minutes and then can't keep up with the rest of the film. This starts big, runs big through the middle, and then finally ends on a pretty big note. It
does not lag. There are no slack moments. Sure, there's some quiet time for plot development--everybody worth talking about's got that--but even
that quiet time is well used to develop tension.
And even better, some of the scariest parts of "Creep" take place in a brightly lit environment. Now how's that for originality? Everybody since the
dawn of horror's been counting on the moving darkness to yield scares--"Creep" stages most of its shock value in a white tiled subway station with
overhanging flourescent light. Now THAT is bright!
Perhaps the biggest reason for applause for "Creep," the gore factor--which you'd rightly expect to be ramped through the roof--is actually toned
down. Splatter is a minimum here, and used rather sparingly, especially when compared to some bucket-based filmmaking we can all name.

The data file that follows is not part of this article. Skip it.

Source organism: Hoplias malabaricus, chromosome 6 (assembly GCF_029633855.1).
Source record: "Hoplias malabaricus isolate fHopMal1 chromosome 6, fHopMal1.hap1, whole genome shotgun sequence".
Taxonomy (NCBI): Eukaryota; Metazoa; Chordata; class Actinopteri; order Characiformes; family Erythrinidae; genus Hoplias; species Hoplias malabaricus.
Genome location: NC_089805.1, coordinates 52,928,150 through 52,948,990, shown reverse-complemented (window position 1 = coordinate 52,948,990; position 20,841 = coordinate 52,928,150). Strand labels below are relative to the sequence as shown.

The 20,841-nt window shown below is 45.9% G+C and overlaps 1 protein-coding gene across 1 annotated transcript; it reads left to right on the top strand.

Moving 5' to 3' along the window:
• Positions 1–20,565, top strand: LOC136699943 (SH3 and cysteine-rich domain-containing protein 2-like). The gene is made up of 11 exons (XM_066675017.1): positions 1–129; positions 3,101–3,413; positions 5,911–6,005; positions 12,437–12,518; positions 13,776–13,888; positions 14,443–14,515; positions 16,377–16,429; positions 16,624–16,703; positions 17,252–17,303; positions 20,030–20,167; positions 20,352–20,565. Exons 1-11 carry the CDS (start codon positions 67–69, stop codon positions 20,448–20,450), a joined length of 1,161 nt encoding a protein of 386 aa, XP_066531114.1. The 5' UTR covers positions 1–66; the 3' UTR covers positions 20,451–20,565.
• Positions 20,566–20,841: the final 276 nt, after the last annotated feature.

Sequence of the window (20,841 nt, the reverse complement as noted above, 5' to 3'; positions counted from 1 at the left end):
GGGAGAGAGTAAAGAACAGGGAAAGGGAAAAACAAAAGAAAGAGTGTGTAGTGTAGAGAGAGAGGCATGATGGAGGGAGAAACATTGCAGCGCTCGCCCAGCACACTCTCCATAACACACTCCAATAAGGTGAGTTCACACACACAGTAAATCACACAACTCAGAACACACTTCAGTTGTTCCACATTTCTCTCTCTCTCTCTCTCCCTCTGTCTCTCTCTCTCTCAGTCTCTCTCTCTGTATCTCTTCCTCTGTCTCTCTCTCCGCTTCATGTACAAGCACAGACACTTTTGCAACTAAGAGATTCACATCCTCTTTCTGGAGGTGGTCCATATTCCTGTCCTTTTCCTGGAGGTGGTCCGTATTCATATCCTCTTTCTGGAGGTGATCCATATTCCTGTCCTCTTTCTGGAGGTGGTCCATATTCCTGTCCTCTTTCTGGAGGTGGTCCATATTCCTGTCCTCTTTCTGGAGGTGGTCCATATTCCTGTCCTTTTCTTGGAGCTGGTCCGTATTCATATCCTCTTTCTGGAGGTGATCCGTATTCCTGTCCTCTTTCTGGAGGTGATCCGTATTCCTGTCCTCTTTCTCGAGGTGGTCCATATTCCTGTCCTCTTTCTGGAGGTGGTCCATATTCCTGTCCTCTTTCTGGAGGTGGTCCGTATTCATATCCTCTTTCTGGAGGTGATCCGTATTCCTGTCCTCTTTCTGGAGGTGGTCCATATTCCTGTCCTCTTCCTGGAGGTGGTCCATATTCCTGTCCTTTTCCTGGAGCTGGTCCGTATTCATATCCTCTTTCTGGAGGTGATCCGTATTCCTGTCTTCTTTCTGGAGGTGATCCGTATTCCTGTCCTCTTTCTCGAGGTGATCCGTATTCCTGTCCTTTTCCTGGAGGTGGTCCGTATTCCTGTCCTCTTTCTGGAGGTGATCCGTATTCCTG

Ladies, a special note--always wear pumps. The biggest heel you can get. Aside from the fact that most of us guys truly enjoy the sight, as Kate
demonstrates at the fifty seven minute six second mark, if you're ever trapped in a sewer system by a homicidal flesh eating ghoul, those six inch
stilettos to an eye just might save your life.
Think about it.
The ending features a plot element seemingly tacked on at the last second to give our main baddie a little note of humanity (which I actually found
rather forced and a bit confusing, it's kind of like "Dr. Giggles", but only a bit), some fantastic cat-and-mouse work, and even a surprise comic twist at
Yeah, that's the twist! The ending's funny!
The special features include audio and video options, several making-of featurettes including a Q&A session at Fright Fest 2004, director's
commentary, an alternate ending, an alternate BEGINNING, and trailers for "Saw II" and "Bloodline."
All in all, "Creep" is an excellent example of some creepy, surrealist horror with just enough gore to keep the plot spicy. A freaky opening, a solidly
done middle and an ending with a laugh is just the combination "Creep" needs to be put at the top of a rental list.